NOMAD 21(2), 2016

Skapad: 2016-06-09. Ändrad: 2016-06-09  

NOMAD 21(2), 2016

Improving word problem performance in elementary school students by enriching word problems used in mathematics teaching

Nonmanut Pongsakdi, Teija Laine, Koen Veermans, Minna M. Hannula-Sormunen and Erno Lehtinen

Abstract

The traditional practice of using word problems in classroom mathematics has been heavily criticized by educators and researchers. Students have an inclination to apply superficial strategies and exclude several important steps of the modeling process. In this study, a Word Problem Enrichment program (WPE) was developed to encourage teachers to use innovative self-created word problems to improve student mathematical modeling and problem solving skills. Participants included 170 fourth-, and sixth-graders and ten teachers from elementary schools in southwest Finland. The intervention effectiveness on student problem solving performance was investigated. The results suggested that the enriching word problems used in mathematics teaching is a promising method to improve student problem solving skills when solving non-routine and application word problems.

Nonmanut Pongsakdi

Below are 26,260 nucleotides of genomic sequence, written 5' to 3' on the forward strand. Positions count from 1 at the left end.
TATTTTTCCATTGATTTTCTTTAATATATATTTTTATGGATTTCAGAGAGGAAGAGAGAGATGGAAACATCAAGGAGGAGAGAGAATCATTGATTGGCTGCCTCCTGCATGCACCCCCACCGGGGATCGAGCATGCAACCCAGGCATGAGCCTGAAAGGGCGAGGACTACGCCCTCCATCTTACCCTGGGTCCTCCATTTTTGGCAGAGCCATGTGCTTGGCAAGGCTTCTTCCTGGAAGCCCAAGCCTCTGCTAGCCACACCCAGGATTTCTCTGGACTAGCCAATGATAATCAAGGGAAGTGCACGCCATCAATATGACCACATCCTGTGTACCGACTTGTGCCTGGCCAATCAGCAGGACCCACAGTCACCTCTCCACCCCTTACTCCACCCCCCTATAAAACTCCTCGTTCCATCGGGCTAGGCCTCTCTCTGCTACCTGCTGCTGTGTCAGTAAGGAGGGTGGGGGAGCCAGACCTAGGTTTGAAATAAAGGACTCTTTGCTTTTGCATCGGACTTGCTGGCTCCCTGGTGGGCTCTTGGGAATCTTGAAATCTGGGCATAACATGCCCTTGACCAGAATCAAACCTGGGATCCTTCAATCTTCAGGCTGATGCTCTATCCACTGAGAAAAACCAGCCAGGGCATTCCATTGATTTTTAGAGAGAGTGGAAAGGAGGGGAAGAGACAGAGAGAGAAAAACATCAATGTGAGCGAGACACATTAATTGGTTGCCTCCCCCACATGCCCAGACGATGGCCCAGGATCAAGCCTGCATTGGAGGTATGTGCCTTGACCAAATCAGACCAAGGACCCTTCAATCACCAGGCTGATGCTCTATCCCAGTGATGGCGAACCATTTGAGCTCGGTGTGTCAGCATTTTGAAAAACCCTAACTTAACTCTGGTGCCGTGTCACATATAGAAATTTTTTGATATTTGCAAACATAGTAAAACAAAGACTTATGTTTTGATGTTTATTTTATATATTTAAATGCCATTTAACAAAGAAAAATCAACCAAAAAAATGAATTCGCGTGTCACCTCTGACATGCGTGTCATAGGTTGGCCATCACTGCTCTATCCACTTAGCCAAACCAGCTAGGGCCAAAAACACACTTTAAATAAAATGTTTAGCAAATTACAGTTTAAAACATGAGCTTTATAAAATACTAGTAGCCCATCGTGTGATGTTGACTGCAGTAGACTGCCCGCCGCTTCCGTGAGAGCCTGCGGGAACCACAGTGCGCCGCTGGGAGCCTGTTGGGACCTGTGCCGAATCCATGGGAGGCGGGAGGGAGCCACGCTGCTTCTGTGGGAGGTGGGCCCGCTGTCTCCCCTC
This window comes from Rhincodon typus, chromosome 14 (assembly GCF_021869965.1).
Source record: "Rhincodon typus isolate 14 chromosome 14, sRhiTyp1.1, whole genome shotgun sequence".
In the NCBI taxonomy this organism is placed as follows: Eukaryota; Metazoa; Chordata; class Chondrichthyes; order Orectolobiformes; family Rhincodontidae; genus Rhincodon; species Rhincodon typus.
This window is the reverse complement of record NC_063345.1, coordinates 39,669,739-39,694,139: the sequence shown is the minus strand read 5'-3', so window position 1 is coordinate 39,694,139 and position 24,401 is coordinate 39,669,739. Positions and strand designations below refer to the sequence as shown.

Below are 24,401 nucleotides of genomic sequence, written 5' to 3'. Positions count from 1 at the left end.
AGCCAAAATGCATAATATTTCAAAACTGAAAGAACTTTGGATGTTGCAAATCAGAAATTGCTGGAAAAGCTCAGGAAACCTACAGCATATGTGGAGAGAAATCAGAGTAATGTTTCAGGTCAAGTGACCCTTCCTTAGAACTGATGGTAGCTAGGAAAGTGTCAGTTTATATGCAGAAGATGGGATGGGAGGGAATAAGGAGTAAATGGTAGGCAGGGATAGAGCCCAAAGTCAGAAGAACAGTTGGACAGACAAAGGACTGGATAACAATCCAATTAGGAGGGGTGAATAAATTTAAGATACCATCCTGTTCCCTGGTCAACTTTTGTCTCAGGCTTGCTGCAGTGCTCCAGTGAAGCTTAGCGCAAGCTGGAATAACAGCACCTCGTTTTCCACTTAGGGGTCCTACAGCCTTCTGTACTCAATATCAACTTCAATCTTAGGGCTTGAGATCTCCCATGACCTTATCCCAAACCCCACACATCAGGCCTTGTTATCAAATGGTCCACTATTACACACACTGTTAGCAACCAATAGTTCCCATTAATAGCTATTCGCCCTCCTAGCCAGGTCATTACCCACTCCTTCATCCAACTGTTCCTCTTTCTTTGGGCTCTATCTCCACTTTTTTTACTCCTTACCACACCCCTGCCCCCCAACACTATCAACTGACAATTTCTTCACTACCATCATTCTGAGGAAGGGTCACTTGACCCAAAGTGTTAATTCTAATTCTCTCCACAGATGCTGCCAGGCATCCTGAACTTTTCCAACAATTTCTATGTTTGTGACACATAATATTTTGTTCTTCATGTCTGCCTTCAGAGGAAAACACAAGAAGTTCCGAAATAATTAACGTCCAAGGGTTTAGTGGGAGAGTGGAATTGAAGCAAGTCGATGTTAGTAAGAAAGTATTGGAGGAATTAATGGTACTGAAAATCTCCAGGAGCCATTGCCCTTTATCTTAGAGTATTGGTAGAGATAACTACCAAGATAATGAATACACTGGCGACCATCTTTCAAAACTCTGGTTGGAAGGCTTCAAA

Nonmanut Pongsakdi is a PhD student at the Department of Teacher Education, University of Turku in Finland. She is a part of mathematics learning research group: Cultivating future mathematical minds. Her research is primarily focused on teaching and learning mathematical word problem solving in the elementary school.

Teija Laine

Teija Laine is an expert teacher who has many years of experience in teaching elementary school mathematics. Currently, she teaches at Pansio School, and also works for the Center of Teacher Training in Turku. She has been involved in several pre-service and in-service teacher trainings in mathematics.

Koen Veermans

Koen Veermans is a senior researcher at the Department of Teacher Education, University of Turku in Finland. His research interests are science learning, computer simulation as well as mathematical problem solving. He specializes in mixed method, and he is also teaching research methodology at the University of Turku.

Minna M. Hannula-Sormunen

Minna M. Hannula-Sormunen is adjunct professor at the Department of Teacher Education, University of Turku in Finland. She has been involved in several innovative studies in mathematics. Her main focus is children’s early mathematical development: Spontaneous focusing on numerosity (SFON).

Erno Lehtinen

Erno Lehtinen is academy professor at the Department of teacher education at University of Turku in Finland. He has been involved in many different research areas, and he is also a leader of mathematics learning research group: cultivating future mathematical minds.